Tuesday, 17 April 2018
Champions DEFGH (Sawgrass Marriott)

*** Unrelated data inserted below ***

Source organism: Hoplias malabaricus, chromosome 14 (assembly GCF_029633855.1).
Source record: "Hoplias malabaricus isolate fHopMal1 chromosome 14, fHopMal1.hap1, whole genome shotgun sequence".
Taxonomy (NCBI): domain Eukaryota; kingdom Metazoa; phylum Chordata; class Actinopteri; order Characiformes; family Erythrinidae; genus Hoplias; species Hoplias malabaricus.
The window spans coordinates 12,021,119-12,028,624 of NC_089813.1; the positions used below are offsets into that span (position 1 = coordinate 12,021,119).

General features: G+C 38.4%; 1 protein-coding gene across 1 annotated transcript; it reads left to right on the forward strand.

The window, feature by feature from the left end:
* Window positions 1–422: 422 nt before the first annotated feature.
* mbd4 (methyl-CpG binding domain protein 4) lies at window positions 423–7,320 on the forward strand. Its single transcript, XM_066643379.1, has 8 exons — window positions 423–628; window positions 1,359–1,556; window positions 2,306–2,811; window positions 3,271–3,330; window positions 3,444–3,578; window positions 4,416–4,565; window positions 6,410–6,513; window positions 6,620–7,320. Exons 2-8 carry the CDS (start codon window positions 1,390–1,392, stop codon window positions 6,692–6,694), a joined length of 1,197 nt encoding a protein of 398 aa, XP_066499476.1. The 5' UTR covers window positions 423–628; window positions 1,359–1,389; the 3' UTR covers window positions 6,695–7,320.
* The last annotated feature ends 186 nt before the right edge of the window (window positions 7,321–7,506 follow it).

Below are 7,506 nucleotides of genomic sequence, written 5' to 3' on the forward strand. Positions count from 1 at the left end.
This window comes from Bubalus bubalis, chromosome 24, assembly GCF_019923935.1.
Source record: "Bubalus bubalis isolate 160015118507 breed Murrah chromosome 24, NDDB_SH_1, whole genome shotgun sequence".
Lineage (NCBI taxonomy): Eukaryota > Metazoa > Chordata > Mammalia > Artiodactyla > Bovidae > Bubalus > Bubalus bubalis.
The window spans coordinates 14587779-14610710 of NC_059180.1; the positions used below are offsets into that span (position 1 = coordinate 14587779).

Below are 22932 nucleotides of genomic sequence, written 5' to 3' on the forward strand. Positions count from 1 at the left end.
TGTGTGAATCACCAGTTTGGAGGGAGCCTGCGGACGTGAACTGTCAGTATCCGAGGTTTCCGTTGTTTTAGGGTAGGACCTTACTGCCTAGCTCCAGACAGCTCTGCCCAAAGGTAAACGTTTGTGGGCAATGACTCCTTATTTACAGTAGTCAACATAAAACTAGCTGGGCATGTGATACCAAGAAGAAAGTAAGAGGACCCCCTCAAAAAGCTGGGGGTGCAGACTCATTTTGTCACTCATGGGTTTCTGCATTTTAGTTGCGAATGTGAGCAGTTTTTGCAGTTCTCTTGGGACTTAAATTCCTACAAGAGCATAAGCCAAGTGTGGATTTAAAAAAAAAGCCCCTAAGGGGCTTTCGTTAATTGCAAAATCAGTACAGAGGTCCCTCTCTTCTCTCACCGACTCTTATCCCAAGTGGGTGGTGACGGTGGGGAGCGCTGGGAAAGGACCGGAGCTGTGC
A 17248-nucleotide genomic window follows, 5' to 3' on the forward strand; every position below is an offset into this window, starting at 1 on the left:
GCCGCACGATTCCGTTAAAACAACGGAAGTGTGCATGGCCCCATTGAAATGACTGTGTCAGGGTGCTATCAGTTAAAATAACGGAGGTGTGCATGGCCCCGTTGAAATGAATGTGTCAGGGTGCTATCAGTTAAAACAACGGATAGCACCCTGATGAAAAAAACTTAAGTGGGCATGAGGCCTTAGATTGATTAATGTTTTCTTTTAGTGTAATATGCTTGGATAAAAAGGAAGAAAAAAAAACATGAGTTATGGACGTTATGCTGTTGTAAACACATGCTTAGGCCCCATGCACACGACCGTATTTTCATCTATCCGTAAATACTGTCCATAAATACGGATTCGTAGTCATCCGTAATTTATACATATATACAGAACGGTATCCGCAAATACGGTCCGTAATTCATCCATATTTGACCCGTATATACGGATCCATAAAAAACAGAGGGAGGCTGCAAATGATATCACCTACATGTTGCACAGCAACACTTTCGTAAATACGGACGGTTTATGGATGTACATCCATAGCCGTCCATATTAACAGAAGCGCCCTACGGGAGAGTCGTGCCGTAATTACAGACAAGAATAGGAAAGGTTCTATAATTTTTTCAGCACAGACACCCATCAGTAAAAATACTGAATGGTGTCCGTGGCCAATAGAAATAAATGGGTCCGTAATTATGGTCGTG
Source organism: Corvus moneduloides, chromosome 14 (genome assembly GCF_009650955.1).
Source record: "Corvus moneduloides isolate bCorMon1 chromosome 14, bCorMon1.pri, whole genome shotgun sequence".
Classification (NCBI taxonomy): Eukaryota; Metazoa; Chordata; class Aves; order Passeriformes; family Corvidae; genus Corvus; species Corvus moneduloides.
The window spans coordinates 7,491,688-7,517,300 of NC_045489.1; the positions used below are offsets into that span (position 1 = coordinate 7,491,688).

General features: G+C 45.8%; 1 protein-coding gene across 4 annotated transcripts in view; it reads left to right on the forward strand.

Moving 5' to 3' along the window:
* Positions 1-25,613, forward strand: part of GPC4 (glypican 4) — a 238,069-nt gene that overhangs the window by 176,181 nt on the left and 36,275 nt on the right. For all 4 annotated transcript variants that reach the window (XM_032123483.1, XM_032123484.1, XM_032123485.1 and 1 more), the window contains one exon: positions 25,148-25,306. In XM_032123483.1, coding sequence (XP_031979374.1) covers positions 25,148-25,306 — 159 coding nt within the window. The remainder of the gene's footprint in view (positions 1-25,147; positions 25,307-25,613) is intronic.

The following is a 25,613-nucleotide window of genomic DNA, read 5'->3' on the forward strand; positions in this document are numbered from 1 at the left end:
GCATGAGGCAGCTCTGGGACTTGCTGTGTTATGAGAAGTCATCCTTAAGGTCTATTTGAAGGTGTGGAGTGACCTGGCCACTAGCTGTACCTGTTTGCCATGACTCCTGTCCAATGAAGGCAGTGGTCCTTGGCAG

The 2017 Atlantic hurricane season will long be remembered as one of the most active on record. After several quiet years, the notion of an active season became increasingly apparent as the official Atlantic season (June-November) approached. In this study, a successful statistical model forecast from late April is examined in order to determine the strongest contributing factors that were anticipated in the forecast from a suite of variables, including accumulated cyclone energy, sea surface temperature (SST), vertical wind shear, column water vapor, and mean sea-level pressure. Each of these variables as forecasted supported the case for elevated tropical cyclone activity in 2017 to some extent with the possible exception of vertical wind shear. The roles of various teleconnections, including the Madden-Julian Oscillation, El Niño Southern Oscillation (ENSO), Atlantic Multi-decadal Oscillation (AMO), Indian Ocean Dipole, and others in anticipating the favorable conditions for tropical cyclone activity are also analyzed. Some relationships such as the one between ENSO and seasonal vertical wind shear as well as seasonal SST and AMO are well-known, but other relationships between teleconnections and seasonal variables that are not as well established proved to be critical in correctly anticipating the very active 2017 hurricane season.
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